Tags: working | US | less | vacation

Study: Working in the US Means Less Vacation

By Dan Weil   |   Thursday, 30 May 2013 07:48 AM

Years ago we were told that the increased automation of our society would free workers for loads and loads of leisure time. Apparently it hasn't quite worked out that way.

The United States represents the only country among 21 developed nations that doesn't have laws requiring employers to provide between 10 and 30 paid vacation days a year, according to a new study from the Center for Economic and Policy Research, a liberal think tank.

France, not known for its intense work ethic, offers the most paid vacation days — 30 a year. And even in Japan, which is known for its work ethic, employers have to offer 10 vacation days.

Editor's Note: Startling Proof of the End of America’s Middle Class. Details in the Video

In the United States, 77 percent of workers get paid vacation time from their employers, the report says. For these lucky ones, the average is 13 paid vacation days per year.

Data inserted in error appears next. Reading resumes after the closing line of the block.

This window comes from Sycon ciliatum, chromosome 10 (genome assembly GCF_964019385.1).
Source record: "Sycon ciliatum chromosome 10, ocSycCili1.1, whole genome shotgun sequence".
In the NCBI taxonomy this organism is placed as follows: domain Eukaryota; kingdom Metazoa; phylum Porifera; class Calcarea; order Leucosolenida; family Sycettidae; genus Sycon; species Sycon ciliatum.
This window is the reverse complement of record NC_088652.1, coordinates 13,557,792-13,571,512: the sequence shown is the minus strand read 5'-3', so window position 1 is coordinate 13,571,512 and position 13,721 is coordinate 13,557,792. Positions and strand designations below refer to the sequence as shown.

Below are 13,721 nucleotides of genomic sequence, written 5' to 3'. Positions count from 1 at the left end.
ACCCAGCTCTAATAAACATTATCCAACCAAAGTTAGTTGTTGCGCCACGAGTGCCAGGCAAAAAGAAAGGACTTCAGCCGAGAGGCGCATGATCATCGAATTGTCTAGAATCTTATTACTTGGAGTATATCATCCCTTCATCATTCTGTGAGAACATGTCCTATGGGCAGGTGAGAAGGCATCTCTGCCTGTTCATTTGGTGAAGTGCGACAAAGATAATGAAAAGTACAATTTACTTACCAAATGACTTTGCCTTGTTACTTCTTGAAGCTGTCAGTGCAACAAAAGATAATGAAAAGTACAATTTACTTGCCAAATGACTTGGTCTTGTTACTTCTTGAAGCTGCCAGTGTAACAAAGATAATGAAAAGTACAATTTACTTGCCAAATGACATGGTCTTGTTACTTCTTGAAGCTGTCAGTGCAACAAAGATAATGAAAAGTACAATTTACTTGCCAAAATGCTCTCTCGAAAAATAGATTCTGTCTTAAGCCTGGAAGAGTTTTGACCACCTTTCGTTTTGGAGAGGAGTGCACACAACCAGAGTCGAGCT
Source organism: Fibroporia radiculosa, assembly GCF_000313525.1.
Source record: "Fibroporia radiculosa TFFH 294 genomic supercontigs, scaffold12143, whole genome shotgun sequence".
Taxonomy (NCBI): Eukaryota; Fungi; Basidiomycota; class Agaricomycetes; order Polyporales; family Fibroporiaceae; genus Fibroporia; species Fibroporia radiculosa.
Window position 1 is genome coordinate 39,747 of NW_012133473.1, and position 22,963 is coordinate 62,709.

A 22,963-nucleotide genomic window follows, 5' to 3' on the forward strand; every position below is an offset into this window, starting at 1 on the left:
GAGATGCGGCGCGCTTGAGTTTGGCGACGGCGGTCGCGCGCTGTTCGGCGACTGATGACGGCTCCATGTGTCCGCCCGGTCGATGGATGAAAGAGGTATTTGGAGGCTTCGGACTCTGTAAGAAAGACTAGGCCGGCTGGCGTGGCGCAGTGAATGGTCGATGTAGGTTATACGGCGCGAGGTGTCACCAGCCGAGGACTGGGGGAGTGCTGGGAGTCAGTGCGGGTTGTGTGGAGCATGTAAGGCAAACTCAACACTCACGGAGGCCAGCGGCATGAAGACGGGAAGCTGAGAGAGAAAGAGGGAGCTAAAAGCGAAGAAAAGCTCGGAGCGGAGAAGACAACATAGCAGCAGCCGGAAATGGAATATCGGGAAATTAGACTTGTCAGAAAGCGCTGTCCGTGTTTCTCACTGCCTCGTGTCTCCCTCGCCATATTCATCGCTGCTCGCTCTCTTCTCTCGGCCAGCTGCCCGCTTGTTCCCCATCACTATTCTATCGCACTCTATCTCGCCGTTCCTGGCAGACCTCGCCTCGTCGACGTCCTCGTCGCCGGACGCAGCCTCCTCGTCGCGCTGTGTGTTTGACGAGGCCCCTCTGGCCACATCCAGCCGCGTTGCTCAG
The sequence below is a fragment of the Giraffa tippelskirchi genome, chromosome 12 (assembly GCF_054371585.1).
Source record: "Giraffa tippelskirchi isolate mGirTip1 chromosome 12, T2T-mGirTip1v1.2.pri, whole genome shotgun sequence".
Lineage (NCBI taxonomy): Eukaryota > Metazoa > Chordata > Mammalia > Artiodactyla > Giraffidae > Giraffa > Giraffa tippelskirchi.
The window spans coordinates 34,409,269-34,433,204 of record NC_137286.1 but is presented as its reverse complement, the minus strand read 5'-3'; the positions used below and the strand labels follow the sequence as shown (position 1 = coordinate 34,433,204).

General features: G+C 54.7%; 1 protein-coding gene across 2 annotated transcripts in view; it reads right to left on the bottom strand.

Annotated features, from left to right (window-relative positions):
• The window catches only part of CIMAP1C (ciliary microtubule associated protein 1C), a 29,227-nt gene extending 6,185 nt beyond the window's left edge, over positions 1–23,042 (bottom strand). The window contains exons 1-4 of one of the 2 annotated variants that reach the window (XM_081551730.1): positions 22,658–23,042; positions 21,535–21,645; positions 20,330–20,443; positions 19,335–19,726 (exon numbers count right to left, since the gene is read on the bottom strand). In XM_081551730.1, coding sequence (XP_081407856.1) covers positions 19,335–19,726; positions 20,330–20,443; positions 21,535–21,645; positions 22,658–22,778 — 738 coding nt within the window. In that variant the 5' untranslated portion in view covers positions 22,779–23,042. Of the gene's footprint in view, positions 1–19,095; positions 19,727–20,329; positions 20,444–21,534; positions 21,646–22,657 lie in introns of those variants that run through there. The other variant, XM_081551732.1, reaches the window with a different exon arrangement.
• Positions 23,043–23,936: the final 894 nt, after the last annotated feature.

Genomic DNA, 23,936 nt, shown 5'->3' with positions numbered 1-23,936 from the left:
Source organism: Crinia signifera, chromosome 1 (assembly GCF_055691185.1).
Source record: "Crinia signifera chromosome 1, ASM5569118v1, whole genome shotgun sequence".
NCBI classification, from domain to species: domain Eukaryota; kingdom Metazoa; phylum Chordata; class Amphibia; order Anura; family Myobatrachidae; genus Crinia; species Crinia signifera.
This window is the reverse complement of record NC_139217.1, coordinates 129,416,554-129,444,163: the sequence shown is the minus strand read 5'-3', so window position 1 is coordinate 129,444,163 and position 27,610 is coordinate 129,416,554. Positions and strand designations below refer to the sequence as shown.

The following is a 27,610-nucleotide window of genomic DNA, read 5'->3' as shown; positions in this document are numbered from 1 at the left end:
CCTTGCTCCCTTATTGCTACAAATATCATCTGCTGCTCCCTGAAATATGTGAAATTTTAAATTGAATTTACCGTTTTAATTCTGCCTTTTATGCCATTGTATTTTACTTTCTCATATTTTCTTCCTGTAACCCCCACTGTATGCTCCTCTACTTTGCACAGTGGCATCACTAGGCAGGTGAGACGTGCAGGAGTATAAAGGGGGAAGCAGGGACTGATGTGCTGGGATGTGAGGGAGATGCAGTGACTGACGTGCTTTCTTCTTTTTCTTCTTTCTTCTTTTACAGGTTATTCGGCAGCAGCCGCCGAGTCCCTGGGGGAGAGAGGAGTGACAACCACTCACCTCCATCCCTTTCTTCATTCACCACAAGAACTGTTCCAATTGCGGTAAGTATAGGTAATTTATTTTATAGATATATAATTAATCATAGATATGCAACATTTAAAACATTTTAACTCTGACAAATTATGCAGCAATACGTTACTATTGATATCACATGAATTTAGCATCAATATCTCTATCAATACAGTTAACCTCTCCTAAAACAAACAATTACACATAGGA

The lack of paid vacation and paid holidays in the United States is particularly acute for low-wage workers, part-time workers and for employees of small businesses.

Employees of small businesses in the United States are less likely to have any paid vacation (69 percent) than are those in medium and large establishments (86 percent). Only 49 percent of low-wage workers (the bottom fourth of workers) have paid vacation, compared with 90 percent of high-wage workers. And part-time workers are far less likely to have paid vacations (35 percent) than are full-time workers (91 percent).

John Schmitt, co-author of the report, says that not all U.S. workers who are entitled to vacation even take it, perhaps because they are worried about job security.

"I think what that means is that people get nervous about both asking for time off and taking time off," he told CNBC.

To a casual observer, vacation can work in strange ways. Some of the wealthiest people, who can obviously afford splendid vacations, refrain from taking them. They either love their jobs too much to take time off, or feel the company can't make do without their presence.

Editor's Note: Startling Proof of the End of America’s Middle Class. Details in the Video

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